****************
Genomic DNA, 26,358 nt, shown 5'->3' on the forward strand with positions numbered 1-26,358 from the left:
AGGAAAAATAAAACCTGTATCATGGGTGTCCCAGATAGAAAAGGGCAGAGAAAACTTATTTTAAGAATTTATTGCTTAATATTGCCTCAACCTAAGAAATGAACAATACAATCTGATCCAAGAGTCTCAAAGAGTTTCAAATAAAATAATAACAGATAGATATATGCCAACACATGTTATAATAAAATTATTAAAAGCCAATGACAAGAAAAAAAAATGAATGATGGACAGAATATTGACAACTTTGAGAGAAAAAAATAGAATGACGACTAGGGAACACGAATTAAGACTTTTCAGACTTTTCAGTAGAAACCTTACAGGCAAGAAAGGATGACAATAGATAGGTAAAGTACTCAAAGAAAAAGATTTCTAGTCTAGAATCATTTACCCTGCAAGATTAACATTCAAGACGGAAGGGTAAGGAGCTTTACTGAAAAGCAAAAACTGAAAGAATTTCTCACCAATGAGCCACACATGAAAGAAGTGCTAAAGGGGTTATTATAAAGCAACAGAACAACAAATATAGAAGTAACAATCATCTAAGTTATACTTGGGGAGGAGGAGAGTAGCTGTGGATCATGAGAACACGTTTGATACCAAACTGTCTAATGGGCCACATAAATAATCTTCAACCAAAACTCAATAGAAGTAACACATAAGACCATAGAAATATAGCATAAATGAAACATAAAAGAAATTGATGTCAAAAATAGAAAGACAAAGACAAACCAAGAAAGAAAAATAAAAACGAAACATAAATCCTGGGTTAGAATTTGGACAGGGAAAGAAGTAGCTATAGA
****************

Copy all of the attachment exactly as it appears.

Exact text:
Genomic DNA, 26,358 nt, shown 5'->3' on the forward strand with positions numbered 1-26,358 from the left:
AGGAAAAATAAAACCTGTATCATGGGTGTCCCAGATAGAAAAGGGCAGAGAAAACTTATTTTAAGAATTTATTGCTTAATATTGCCTCAACCTAAGAAATGAACAATACAATCTGATCCAAGAGTCTCAAAGAGTTTCAAATAAAATAATAACAGATAGATATATGCCAACACATGTTATAATAAAATTATTAAAAGCCAATGACAAGAAAAAAAAATGAATGATGGACAGAATATTGACAACTTTGAGAGAAAAAAATAGAATGACGACTAGGGAACACGAATTAAGACTTTTCAGACTTTTCAGTAGAAACCTTACAGGCAAGAAAGGATGACAATAGATAGGTAAAGTACTCAAAGAAAAAGATTTCTAGTCTAGAATCATTTACCCTGCAAGATTAACATTCAAGACGGAAGGGTAAGGAGCTTTACTGAAAAGCAAAAACTGAAAGAATTTCTCACCAATGAGCCACACATGAAAGAAGTGCTAAAGGGGTTATTATAAAGCAACAGAACAACAAATATAGAAGTAACAATCATCTAAGTTATACTTGGGGAGGAGGAGAGTAGCTGTGGATCATGAGAACACGTTTGATACCAAACTGTCTAATGGGCCACATAAATAATCTTCAACCAAAACTCAATAGAAGTAACACATAAGACCATAGAAATATAGCATAAATGAAACATAAAAGAAATTGATGTCAAAAATAGAAAGACAAAGACAAACCAAGAAAGAAAAATAAAAACGAAACATAAATCCTGGGTTAGAATTTGGACAGGGAAAGAAGTAGCTATAGA